Plagiarism vs Copyright Infringement: Know the difference
Plagiarism and Copyright Infringement actually refer to entirely different concepts, though they are both regularly confused, and, confusingly, regularly overlap!
Let’s first get a simple definition of both, so that we can clearly mark out the difference between them:
Plagiarism, broadly, is taking the work of somebody else, in some sphere, and trying to pass it off as one’s own. That is, misleading others so as to convince them that the work in question is from yourself rather than its originator. This covers taking an original work, and, even as altering its specific words and phrases, preserving its gist such as to express the idea as one’s own.
Copyright Infringement, on the other hand, is using the work of somebody else – be it a group of words, a phrase, or a whole passage – in a context that one isn’t authorised to use it in, for example, making somebody else’s music available online for free without having permission to do so. Copyright (and its relevant law(s)) does not cover the idea, but the expression of a given idea; i.e. its form.
As mentioned, the two often go hand-in-hand, because in plagiarising something with commercial ends in mind (or merely plagiarising whilst preserving the original work), one is also often committing copyright infringement. Conversely, they are separate things, as with the case of illegal file sharing, whereby the sharer does not purport to be the creator of the work (indeed, they wish to express that this is the work of X artist) – and so copyright infringement has been committed, but no plagiarism. Plagiarism can also be committed, for example by passing off the content/work of an academic paper (which isn’t usually subject to copyright) as one’s own when one did not produce it.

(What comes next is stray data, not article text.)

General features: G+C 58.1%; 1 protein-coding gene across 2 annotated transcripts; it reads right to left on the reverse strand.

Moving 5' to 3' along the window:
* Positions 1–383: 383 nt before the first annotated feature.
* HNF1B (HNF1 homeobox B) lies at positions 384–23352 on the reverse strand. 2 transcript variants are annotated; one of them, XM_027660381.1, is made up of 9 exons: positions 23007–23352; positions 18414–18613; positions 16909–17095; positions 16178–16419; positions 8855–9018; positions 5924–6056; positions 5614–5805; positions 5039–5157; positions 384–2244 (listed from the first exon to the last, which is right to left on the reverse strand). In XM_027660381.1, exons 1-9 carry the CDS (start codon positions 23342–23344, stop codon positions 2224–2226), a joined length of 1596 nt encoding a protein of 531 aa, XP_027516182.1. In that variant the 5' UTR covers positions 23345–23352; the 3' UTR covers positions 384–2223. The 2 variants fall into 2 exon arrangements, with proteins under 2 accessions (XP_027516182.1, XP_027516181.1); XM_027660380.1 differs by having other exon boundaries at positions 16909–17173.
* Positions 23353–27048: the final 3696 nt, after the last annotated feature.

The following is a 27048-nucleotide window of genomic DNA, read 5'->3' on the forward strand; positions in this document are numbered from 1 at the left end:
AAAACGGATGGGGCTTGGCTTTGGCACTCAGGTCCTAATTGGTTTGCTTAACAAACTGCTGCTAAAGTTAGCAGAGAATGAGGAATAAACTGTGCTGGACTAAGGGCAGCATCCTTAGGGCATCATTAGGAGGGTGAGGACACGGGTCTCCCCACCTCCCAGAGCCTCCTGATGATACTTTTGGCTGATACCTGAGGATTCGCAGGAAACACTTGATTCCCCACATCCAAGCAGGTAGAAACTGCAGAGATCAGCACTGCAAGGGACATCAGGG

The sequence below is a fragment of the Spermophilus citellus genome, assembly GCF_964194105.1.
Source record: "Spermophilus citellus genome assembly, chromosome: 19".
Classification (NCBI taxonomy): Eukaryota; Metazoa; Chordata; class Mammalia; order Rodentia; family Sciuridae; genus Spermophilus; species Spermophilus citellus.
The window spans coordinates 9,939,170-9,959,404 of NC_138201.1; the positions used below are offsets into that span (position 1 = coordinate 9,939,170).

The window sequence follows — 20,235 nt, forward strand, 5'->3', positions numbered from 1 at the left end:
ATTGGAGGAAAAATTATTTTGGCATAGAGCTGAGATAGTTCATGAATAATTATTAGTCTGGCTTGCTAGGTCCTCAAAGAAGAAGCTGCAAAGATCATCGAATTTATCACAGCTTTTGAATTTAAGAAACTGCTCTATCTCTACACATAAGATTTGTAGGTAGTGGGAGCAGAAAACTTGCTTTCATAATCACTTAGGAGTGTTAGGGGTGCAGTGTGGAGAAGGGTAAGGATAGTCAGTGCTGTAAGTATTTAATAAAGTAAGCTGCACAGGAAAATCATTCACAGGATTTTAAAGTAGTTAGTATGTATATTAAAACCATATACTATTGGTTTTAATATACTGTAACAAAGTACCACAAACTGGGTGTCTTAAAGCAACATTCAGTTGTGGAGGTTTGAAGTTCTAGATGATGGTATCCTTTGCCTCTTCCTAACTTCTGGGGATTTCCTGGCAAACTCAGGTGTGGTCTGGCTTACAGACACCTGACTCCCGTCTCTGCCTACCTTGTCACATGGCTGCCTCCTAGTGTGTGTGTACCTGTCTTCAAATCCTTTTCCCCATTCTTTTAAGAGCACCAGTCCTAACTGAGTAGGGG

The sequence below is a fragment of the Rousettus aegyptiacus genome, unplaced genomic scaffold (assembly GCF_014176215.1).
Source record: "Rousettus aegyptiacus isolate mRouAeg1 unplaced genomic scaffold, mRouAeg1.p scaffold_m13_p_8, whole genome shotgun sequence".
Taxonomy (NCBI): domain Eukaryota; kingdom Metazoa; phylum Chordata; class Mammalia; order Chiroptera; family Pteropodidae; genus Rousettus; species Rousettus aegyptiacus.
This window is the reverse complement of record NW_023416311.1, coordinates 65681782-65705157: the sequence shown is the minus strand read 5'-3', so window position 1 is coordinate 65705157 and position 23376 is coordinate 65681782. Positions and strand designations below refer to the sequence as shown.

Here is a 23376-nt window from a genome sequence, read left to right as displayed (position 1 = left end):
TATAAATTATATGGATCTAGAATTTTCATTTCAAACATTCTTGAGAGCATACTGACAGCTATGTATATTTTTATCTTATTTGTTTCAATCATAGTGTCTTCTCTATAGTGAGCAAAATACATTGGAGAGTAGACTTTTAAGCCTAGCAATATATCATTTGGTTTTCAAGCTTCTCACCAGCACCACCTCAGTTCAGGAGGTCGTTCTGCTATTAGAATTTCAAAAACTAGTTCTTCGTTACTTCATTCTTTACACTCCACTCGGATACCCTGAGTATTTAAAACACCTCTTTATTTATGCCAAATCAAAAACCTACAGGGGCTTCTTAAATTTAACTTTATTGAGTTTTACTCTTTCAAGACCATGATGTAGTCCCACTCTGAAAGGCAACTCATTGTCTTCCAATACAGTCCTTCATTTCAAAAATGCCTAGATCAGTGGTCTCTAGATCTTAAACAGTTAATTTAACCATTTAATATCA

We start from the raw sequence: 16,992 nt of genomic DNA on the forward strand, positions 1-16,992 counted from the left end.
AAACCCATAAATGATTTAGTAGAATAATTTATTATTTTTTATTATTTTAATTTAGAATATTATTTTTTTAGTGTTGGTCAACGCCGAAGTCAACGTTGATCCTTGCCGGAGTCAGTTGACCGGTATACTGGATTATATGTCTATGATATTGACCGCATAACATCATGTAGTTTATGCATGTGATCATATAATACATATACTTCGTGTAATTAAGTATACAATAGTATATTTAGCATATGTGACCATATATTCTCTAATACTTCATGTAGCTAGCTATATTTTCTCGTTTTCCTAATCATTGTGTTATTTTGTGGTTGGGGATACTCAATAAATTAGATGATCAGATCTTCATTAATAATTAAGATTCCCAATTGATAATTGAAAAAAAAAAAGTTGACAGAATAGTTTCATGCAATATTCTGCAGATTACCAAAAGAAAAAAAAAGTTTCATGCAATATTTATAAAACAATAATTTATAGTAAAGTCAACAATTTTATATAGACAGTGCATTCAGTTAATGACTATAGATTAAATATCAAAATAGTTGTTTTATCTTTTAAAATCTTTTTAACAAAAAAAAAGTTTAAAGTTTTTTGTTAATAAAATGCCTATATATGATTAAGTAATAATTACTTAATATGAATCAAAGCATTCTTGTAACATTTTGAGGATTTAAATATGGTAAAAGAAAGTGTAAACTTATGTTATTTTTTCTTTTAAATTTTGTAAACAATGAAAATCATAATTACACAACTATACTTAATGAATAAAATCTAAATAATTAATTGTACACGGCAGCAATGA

Copyright also differs slightly in its categorisations from country to country, whereas plagiarism is generally recognised as referring to the same thing worldwide. In the UK, copyright is an automatic right. When somebody produces a written, drawn or photographic piece of work, they automatically have copyright over it. This means, in practise, that they are protected from this work from being reproduced (in any context) without their permission (this act being known as ‘Copyright Infringement’), and furthermore, are free to exploit this work for their own profit. This is the right of the originator.
Material protected by Copyright is automatically afforded this status upon creation. Although many people are keen to use a Copyright symbol: ©, this is not necessary and does not alter the rights in any way. If one does not possess the Copyright to a given work, they are not free to reproduce it in any form without express permission from the Copyright holder – doing this is Copyright Infringement.
It should be noted that some works being used without permission do not result in Copyright Infringement. “Creative Commons” material is that which the author has allowed to be shared, free of charge (but with a reference to the originator). Using this without permission is fine, but using this without a citation is still plagiarism.